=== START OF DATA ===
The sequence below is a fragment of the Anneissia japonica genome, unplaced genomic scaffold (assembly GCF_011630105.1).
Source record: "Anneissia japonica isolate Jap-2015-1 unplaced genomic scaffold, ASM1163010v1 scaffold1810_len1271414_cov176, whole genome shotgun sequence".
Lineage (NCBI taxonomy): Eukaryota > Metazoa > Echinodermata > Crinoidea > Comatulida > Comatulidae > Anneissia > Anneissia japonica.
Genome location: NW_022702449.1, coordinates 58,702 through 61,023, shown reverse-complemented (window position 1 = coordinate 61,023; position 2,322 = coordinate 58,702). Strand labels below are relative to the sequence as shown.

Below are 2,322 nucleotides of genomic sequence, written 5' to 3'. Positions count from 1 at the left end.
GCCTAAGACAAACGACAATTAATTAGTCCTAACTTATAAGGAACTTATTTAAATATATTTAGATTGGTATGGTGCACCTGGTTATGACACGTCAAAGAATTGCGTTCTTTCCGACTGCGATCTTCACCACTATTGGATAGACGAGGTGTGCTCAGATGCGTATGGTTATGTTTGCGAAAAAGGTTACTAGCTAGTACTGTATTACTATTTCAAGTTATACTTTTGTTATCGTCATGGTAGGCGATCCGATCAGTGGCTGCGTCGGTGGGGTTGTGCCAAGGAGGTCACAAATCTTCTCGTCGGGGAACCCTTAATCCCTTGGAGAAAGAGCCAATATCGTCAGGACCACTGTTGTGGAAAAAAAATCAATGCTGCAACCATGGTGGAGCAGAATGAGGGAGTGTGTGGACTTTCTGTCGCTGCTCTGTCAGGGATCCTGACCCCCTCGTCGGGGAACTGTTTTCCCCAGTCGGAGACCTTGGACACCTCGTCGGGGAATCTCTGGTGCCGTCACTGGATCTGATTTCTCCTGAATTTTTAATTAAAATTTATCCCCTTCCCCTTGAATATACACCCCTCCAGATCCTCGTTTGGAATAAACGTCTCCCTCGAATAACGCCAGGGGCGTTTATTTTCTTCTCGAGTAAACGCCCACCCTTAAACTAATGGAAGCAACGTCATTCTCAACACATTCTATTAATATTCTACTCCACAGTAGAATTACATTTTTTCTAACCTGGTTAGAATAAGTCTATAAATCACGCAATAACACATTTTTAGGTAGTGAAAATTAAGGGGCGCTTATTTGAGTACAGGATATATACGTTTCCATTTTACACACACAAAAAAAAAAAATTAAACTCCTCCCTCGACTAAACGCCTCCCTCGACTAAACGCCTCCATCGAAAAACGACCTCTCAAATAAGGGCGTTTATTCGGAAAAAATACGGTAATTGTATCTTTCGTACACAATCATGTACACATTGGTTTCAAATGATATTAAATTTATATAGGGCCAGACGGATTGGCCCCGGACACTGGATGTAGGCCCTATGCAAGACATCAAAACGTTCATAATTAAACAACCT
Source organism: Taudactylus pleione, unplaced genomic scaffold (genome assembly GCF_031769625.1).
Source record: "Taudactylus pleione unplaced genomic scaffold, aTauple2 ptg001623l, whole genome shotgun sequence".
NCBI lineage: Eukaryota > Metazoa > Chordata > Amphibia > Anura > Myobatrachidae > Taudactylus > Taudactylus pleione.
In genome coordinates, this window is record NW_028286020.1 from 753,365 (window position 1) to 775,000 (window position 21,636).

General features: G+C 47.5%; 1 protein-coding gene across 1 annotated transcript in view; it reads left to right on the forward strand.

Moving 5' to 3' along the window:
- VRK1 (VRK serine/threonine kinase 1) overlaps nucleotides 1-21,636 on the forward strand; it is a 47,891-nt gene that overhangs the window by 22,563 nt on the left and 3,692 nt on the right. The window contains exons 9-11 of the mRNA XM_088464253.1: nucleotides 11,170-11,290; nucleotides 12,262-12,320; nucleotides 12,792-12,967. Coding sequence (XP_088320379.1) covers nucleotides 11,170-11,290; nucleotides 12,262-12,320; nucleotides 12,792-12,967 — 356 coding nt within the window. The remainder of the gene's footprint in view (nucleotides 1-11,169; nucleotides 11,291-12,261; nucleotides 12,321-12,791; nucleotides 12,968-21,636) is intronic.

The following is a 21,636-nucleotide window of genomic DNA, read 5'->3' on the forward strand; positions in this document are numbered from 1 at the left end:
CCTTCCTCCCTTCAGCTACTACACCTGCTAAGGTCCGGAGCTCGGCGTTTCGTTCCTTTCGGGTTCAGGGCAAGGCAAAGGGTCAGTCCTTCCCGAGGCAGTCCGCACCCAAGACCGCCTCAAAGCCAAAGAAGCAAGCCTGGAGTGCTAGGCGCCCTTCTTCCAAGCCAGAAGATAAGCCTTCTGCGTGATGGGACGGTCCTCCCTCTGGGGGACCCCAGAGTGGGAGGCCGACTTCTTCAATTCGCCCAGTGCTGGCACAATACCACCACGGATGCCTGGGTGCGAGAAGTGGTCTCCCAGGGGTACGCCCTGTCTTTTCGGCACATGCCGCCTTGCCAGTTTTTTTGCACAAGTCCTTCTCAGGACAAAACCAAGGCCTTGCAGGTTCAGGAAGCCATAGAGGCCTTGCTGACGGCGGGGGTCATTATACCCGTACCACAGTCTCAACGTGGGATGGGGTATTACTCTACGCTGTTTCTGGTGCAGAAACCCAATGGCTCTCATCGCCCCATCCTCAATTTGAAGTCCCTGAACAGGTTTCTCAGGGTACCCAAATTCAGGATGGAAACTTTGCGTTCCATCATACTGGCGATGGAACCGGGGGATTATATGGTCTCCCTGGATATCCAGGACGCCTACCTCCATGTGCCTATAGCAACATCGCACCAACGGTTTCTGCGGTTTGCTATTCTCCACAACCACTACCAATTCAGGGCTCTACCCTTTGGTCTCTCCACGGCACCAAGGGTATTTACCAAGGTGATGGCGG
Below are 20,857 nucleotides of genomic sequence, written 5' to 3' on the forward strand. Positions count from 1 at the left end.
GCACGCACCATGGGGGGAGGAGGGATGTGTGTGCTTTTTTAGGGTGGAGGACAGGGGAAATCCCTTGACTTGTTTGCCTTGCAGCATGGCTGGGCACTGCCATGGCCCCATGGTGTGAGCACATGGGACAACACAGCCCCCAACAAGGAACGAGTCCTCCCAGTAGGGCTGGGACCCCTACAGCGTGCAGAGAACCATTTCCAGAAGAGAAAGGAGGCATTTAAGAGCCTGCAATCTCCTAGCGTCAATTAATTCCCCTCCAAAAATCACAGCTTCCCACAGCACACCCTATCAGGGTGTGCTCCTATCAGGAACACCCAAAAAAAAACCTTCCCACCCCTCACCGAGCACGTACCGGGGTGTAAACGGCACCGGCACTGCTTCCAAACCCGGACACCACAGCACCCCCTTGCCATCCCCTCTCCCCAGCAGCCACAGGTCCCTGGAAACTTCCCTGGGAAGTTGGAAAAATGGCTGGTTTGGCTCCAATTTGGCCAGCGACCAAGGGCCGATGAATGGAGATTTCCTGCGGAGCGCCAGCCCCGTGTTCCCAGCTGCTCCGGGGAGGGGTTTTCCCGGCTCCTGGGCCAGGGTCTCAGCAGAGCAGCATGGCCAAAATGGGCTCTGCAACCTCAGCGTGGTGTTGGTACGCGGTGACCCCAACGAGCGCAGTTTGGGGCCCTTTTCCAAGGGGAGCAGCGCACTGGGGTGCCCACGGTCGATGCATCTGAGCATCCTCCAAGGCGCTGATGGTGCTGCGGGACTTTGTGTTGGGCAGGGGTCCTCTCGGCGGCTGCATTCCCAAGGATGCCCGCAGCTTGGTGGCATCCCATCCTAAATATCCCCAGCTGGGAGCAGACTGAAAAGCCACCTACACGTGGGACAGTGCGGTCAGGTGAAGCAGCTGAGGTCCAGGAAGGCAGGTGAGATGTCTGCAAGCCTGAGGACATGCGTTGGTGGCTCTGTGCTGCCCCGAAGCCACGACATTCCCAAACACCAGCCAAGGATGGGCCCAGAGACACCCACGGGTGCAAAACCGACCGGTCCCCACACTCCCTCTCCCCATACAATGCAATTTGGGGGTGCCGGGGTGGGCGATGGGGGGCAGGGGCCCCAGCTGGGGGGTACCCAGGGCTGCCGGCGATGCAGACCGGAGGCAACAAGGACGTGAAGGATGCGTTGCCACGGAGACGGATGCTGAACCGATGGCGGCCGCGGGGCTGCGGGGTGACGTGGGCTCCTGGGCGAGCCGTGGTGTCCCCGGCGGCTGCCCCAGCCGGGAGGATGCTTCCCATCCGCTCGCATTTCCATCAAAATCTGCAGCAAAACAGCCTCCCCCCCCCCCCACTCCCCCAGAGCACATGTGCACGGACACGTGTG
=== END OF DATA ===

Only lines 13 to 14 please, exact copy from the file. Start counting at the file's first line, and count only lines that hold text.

- VRK1 (VRK serine/threonine kinase 1) overlaps nucleotides 1-21,636 on the forward strand; it is a 47,891-nt gene that overhangs the window by 22,563 nt on the left and 3,692 nt on the right. The window contains exons 9-11 of the mRNA XM_088464253.1: nucleotides 11,170-11,290; nucleotides 12,262-12,320; nucleotides 12,792-12,967. Coding sequence (XP_088320379.1) covers nucleotides 11,170-11,290; nucleotides 12,262-12,320; nucleotides 12,792-12,967 — 356 coding nt within the window. The remainder of the gene's footprint in view (nucleotides 1-11,169; nucleotides 11,291-12,261; nucleotides 12,321-12,791; nucleotides 12,968-21,636) is intronic.

The following is a 21,636-nucleotide window of genomic DNA, read 5'->3' on the forward strand; positions in this document are numbered from 1 at the left end: